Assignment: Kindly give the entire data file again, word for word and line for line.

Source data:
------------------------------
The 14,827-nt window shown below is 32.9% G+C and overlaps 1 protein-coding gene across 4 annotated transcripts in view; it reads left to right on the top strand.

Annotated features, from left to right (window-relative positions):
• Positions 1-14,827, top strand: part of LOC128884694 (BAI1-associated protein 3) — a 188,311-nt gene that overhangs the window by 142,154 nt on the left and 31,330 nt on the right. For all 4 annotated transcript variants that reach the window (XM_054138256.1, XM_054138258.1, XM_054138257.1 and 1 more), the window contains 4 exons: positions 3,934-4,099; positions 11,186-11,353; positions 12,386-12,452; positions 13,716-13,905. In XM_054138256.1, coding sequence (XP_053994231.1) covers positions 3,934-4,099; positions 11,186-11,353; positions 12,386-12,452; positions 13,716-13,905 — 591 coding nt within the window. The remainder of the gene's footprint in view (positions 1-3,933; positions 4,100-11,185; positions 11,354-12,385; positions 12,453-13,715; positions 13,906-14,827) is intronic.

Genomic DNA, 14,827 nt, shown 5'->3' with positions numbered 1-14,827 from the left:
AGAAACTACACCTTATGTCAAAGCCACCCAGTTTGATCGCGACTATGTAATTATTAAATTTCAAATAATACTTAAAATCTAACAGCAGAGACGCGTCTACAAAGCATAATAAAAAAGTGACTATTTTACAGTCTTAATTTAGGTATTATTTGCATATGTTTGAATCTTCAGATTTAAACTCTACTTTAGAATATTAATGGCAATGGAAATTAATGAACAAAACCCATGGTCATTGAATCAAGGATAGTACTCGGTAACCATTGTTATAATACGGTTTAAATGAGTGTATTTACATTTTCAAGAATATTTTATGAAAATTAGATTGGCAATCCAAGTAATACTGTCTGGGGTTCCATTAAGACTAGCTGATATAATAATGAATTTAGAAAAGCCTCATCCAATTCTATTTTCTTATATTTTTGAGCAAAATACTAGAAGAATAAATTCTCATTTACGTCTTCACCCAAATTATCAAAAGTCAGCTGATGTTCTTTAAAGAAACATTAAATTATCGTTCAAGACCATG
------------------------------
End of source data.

The 14,827-nt window shown below is 32.9% G+C and overlaps 1 protein-coding gene across 4 annotated transcripts in view; it reads left to right on the top strand.

Annotated features, from left to right (window-relative positions):
• Positions 1-14,827, top strand: part of LOC128884694 (BAI1-associated protein 3) — a 188,311-nt gene that overhangs the window by 142,154 nt on the left and 31,330 nt on the right. For all 4 annotated transcript variants that reach the window (XM_054138256.1, XM_054138258.1, XM_054138257.1 and 1 more), the window contains 4 exons: positions 3,934-4,099; positions 11,186-11,353; positions 12,386-12,452; positions 13,716-13,905. In XM_054138256.1, coding sequence (XP_053994231.1) covers positions 3,934-4,099; positions 11,186-11,353; positions 12,386-12,452; positions 13,716-13,905 — 591 coding nt within the window. The remainder of the gene's footprint in view (positions 1-3,933; positions 4,100-11,185; positions 11,354-12,385; positions 12,453-13,715; positions 13,906-14,827) is intronic.

Genomic DNA, 14,827 nt, shown 5'->3' with positions numbered 1-14,827 from the left:
AGAAACTACACCTTATGTCAAAGCCACCCAGTTTGATCGCGACTATGTAATTATTAAATTTCAAATAATACTTAAAATCTAACAGCAGAGACGCGTCTACAAAGCATAATAAAAAAGTGACTATTTTACAGTCTTAATTTAGGTATTATTTGCATATGTTTGAATCTTCAGATTTAAACTCTACTTTAGAATATTAATGGCAATGGAAATTAATGAACAAAACCCATGGTCATTGAATCAAGGATAGTACTCGGTAACCATTGTTATAATACGGTTTAAATGAGTGTATTTACATTTTCAAGAATATTTTATGAAAATTAGATTGGCAATCCAAGTAATACTGTCTGGGGTTCCATTAAGACTAGCTGATATAATAATGAATTTAGAAAAGCCTCATCCAATTCTATTTTCTTATATTTTTGAGCAAAATACTAGAAGAATAAATTCTCATTTACGTCTTCACCCAAATTATCAAAAGTCAGCTGATGTTCTTTAAAGAAACATTAAATTATCGTTCAAGACCATG